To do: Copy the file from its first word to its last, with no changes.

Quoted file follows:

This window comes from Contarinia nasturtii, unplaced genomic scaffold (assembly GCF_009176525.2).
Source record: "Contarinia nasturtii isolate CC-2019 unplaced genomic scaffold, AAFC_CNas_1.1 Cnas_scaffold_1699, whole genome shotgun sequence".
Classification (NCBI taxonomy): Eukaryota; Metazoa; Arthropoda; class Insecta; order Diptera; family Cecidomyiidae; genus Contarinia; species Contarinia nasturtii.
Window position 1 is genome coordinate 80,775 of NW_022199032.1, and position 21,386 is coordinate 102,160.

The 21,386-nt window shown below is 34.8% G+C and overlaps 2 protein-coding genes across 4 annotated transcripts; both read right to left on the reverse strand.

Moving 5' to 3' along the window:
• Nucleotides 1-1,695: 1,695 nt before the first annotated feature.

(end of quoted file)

This window comes from Contarinia nasturtii, unplaced genomic scaffold (assembly GCF_009176525.2).
Source record: "Contarinia nasturtii isolate CC-2019 unplaced genomic scaffold, AAFC_CNas_1.1 Cnas_scaffold_1699, whole genome shotgun sequence".
Classification (NCBI taxonomy): Eukaryota; Metazoa; Arthropoda; class Insecta; order Diptera; family Cecidomyiidae; genus Contarinia; species Contarinia nasturtii.
Window position 1 is genome coordinate 80,775 of NW_022199032.1, and position 21,386 is coordinate 102,160.

The 21,386-nt window shown below is 34.8% G+C and overlaps 2 protein-coding genes across 4 annotated transcripts; both read right to left on the reverse strand.

Moving 5' to 3' along the window:
• Nucleotides 1-1,695: 1,695 nt before the first annotated feature.